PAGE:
New York, Once New Amsterdam: The Flow of Dutch Influence Over the Atlantic | November 6, 2023
Present-day Lower Manhattan proudly carries the historic legacy of the early Dutch settlement established in 1624. For 40 years, New Amsterdam served as the foothold for the Dutch in the New World. Along with the ebb and flow of commerce and trade came the influence of Dutch artists that would help transform the art scene of the beginning centuries of the American colonies.
The influence of Dutch Masters such as Rembrandt and Peter Paul Rubens (Fig. 1), is a traceable thread as seen here with self portraits of Benjamin West (Fig. 2) copying Rubens. West’s student, Gilbert Stuart (Fig. 3) then came to immortalize George Washington (Fig. 4) (Lot 1132 in our November 18, 2023 auction). The depiction of the affluent as strongly lit figures contrasting against a dark background and often with accoutrement showcasing the sitter’s power, wealth, and knowledge, can most certainly be traced back in part to the Dutch.
Peter Paul Rubens
Among the pioneering immigrants to New Amsterdam, Jacob Simonsz De Rycken, a gentleman of wealth and a scion of a prosperous corn merchant family, made a significant mark. He was a close friend of the Prince of Orange and distinguished himself through his military service. In 1638, when he relocated to New Amsterdam, he adopted the name “Riker.” The below portrait by Jan Van Ravesteyn (Lot 644 in our November 17, 2023 auction), descended in the Riker family of New York, displays the immigrant who is straddling the old world and the new. The lace ruff collar, “lit” in contrast to the dark background and in harmony with the face, will soon be replaced by the lace cravat, which can be seen in portraits well into the next century. Case in point of the painting of George Washington (Lot 1132 in our November 18, 2023 auction), a fine copy of Stuart’s Athenaeum portrait of George Washington (Fig. 4), replicates the well lit figure against the dark background.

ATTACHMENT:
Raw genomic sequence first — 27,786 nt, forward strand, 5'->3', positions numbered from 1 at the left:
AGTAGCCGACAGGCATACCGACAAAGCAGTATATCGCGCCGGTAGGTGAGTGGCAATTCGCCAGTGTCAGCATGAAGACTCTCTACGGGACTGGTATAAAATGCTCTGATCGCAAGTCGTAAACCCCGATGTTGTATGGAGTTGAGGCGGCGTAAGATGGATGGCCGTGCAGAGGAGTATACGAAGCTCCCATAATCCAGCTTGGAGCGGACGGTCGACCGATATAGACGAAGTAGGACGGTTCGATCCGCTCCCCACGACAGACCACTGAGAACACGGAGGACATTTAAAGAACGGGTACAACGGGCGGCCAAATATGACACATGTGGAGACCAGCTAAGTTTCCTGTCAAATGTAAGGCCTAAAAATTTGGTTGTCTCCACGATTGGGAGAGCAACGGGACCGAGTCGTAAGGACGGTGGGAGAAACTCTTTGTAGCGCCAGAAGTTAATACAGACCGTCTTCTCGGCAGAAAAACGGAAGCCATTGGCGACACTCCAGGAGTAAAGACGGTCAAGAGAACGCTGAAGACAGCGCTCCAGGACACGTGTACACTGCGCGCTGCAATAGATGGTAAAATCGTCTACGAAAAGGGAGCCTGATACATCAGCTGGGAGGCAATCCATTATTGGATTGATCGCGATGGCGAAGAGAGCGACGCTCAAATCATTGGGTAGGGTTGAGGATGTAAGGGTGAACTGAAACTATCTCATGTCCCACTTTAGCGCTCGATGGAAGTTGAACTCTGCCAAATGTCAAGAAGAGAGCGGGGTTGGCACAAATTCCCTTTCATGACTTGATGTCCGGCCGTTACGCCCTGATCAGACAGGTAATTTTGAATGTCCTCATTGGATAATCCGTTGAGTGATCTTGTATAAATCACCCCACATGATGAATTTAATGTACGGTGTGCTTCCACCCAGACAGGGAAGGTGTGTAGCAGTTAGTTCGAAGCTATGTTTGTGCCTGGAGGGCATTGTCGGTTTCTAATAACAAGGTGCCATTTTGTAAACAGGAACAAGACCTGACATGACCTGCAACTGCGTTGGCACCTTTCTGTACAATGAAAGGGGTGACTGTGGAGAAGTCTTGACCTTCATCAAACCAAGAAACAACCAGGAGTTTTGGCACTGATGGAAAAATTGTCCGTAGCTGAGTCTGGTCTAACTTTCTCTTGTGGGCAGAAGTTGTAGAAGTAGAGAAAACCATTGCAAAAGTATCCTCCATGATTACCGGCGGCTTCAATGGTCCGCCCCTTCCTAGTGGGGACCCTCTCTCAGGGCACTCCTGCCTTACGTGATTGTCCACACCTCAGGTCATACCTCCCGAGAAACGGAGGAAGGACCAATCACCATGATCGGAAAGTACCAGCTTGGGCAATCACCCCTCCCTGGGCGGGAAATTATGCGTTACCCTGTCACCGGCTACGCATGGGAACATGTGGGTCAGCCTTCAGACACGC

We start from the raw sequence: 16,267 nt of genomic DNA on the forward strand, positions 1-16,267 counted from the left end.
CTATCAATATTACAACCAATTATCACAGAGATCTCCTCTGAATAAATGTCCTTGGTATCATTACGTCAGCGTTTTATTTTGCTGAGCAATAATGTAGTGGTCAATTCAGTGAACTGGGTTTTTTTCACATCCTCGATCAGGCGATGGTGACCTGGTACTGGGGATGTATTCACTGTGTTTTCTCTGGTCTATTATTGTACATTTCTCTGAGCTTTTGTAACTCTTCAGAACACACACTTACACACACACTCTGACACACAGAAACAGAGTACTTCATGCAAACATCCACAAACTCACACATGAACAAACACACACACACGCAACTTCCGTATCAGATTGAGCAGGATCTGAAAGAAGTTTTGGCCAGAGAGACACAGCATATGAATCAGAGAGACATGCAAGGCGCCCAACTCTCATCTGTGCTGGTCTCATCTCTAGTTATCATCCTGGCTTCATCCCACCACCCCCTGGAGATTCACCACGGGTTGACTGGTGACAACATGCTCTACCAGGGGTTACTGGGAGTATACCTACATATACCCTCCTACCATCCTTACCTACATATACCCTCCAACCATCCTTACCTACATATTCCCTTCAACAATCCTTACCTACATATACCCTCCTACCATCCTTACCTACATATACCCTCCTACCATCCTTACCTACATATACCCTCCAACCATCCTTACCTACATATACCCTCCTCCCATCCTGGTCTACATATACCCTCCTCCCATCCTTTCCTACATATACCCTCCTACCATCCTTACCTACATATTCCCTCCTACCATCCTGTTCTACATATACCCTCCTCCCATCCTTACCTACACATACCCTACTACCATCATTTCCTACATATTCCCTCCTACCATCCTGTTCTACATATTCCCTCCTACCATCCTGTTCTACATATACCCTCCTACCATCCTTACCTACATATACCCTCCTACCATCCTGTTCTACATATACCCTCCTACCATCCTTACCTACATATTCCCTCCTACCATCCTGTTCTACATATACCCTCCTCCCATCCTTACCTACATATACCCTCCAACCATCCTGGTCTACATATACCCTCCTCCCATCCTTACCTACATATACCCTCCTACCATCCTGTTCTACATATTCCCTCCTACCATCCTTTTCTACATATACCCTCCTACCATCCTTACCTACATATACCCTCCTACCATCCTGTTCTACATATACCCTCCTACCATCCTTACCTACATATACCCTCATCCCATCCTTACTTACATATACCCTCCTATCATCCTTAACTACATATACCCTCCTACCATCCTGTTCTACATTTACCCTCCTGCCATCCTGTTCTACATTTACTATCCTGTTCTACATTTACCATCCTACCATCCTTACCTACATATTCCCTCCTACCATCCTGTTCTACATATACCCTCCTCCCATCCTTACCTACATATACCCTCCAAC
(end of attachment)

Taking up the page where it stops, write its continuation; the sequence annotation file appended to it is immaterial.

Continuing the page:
Landscapes and City Planning
As we study the influence on portraiture, we can also observe the positive impact of Dutch artists like Jacob van Ruisdael on the first generation of artists that became known as the Hudson River School. Not only in art, we see that Dutch settlers also brought with them a culture that profoundly influenced the layout of the streets and neighborhoods. Many of these areas still retain their Dutch names, such as Harlem (Haarlem), Brooklyn (Breukelen), Hells Gate (Helle Gadt), and Riker’s Island. Architecturally, little remains due to various fires in New York City, including the catastrophic Great Fire of New York on December 16, 1835. The below view provides a first hand account of how New York still appeared in the early 19th century. (Lot 1179 in our November 18, 2023 auction). Vast sections of the city were rebuilt after the fire and the old Dutch character from the beginning days were lost to time.
While the fires of the 19th century destroyed all architectural remnants in Lower Manhattan, the legacy of the Dutch in matters of art continues in America.